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Theory of emittance invariants

  • Alex J. Dragt
  • Robert L. Gluckstern
  • Filippo Neri
  • Govindan Rangarajan
Conference paper
Part of the Lecture Notes in Physics book series (LNP, volume 343)

Keywords

Differential Rotation Moment Invariant Beam Transport Emittance Growth Dimensional Phase Space 
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References and Footnotes

  1. 1.
    For a description of emittance measurement, see the accompanying article by McDonald and Russell.Google Scholar
  2. 2.
    Erdelyi, A. et al., editors, Higher Transcendental Functions, Vol. II of Bateman Manuscript Project, p. 232, McGraw-Hill, New York (1953).Google Scholar
  3. 3.
    For a description of symplectic matrices and maps, see Dragt, A., Lectures on Nonlinear Dynamics, published in Physics of High Energy Particle Accelerators, Am. Inst. Phys. Conf. Proc. No. 87, R.A. Carrigan et al., editors, AIP, New York (1982).Google Scholar
  4. 4.
    It is often stated in the literature that space-charge forces lead to emittance growth. This may be true in present practice, but it need not be true in principle. It can be shown that in the approximation of the Vlasov equation, it is still possible to define a transfer map M, and this map is symplectic.(The Vlasov approximation neglects short-range Coulomb collisions, and is simulated by Particle in Cell codes. In many cases the effect of these short-range collisions is negligible.) It follows that in the Vlasov approximation, Liouville's theorem (in six dimensions) still holds even in the presence of space-charge interactions. (See footnote 5 below.) Thus, often the only objectionable feature of space-charge forces is that they have nonlinear components. Consequently, as we learn to compute and handle nonlinear effects better, it may be possible in some cases to compensate for nonlinear space-charge effects by the use of nonlinear correctors. For a further discussion of space charge from this perspective, see Dragt, A. and R. Ryne, Proc. 1987 IEEE Part. Accel. Conf. 2, p. 1063 (1987). See also Ryne, R., Lie Algebraic Treatment of Space Charge, Ph.D. thesis, University of Maryland Physics Department (1987).Google Scholar
  5. 5.
    For a proof of Liouville's theorem from this perspective, see reference 3 above.Google Scholar
  6. 6.
    The code MARYLIE is able to compute these coefficients as a standard option. For a further description of moment transport, see Ryne, R., Lie Algebraic Treatment of Space Charge, Ph.D. thesis, University of Maryland Physics Department (1987). For a description of MARYLIE, see Dragt, A. et al., MARYLIE 3.0, a Program for Charged Particle Beam Transport Based on Lie Algebraic Methods, University of Maryland Physics Department Technical Report (1988). See also Dragt, A. et al., Lie Algebraic Treatment of Linear and Nonlinear Beam Dynamics, Ann. Rev. Nucl. Part. Sci. 38, p. 455 (1988).Google Scholar
  7. 7.
    Lawson, J., P. Lapostolle, and R. Gluckstern, Emittance, Entropy, and Information, Particle Accelerators 5, p. 61 (1973). Frequently the defining relation for ε2 contains an additional factor of 16. For notational simplicity in what follows, we omit this factor.Google Scholar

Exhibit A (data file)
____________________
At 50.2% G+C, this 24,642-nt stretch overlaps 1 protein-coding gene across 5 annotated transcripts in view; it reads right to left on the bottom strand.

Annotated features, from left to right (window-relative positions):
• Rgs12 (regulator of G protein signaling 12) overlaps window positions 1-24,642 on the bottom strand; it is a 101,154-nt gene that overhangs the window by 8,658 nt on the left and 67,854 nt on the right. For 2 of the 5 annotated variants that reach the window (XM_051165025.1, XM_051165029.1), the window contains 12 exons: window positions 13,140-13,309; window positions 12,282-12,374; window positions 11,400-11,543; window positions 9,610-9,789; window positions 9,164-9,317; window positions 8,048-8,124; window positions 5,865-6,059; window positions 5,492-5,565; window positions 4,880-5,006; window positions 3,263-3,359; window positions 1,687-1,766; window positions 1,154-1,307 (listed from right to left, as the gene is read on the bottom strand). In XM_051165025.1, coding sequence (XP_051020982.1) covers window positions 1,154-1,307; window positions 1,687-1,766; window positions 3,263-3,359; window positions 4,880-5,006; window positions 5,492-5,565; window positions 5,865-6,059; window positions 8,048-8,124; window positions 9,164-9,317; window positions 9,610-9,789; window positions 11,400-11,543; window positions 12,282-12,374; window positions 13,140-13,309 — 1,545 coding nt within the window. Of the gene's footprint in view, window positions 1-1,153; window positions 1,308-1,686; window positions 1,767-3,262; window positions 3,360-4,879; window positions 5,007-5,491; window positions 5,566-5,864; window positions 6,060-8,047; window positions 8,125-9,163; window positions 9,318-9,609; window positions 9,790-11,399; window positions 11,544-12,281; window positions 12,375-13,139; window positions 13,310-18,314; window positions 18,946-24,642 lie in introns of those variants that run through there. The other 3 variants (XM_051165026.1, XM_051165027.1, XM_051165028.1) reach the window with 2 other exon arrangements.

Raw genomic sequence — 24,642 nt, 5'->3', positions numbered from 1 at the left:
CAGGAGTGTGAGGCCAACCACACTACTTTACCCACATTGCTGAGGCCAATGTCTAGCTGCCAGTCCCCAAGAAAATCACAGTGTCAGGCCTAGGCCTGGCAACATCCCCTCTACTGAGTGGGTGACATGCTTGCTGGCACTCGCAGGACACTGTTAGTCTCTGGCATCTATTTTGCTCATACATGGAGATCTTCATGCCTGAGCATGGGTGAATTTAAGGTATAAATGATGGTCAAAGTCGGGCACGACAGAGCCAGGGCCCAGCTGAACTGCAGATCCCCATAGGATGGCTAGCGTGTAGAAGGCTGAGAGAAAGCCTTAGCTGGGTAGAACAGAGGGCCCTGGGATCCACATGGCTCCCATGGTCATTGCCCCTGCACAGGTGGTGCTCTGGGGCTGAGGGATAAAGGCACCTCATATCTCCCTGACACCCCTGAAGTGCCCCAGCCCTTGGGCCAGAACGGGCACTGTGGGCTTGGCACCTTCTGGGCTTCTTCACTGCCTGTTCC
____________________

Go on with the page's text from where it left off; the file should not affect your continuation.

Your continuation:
8. 8.
    For a mathematical discussion of equivalence relations and classes, see Bourbaki, N., Theory of Sets, Addison-Wesley, Reading, Mass. (1968).Google Scholar
  9. 9.
    The code MARYLIE is able to compute w*, M, and the eigen mean square emittances as a standard option. For a description of MARYLIE, see reference 6 above.Google Scholar
  10. 10.
    For a proof of the result (4.18), see reference 13. The invariance of these quantities was also discovered independently by D. Holm, C. Scovel, and J. Louck, unpublished notes (1988).Google Scholar
  11. 11.
    Note that I[w] = I[w*] since w ≈ w*.Google Scholar
  12. 12.
    The kinematic invariant I2 was first discovered by W. Lysenko using a different method.See Lysenko, W. and M. Overley, Moment Invariants for Particle Beams, published in Linear Accelerator and Beam Optics Codes, Am. Inst. Phys. Conf. Proc. No. 177, C.R. Eminhizer, editor, AIP, New York (1988). See also Lysenko, W., Moment Invariants for Particle Beams, Technical Report LA-UR-88-165, Los Alamos National Laboratory (1988).Google Scholar
  13. 13.
    For a more complete description and proofs of the results of this section, see Dragt, A., F. Neri, and G. Rangarajan, Lie Algebraic Treatment of Moments and Moment Invariants, paper in preparation (1989). See also Neri, F., Quadratic Invariants for Distributions of Particles Transported Through Linear Systems, University of Maryland Physics Department Technical Report (1988).Google Scholar
  14. 14.
    Rangarajan, G., Thesis research in progress.Google Scholar
  15. 15.
    The calculations for these figures were done using the code MARYLIE. For a description of MARYLIE, see reference 6 above.Google Scholar
  16. 16.
    For example, it may be possible in some cases to compensate for nonlinear space-charge effects. See footnote 4.Google Scholar

Copyright information

© Springer-Verlag 1989

Authors and Affiliations

  • Alex J. Dragt
    • 1
  • Robert L. Gluckstern
    • 1
  • Filippo Neri
    • 1
  • Govindan Rangarajan
    • 1
  1. 1.Center for Theoretical PhysicsUniversity of MarylandCollege Park

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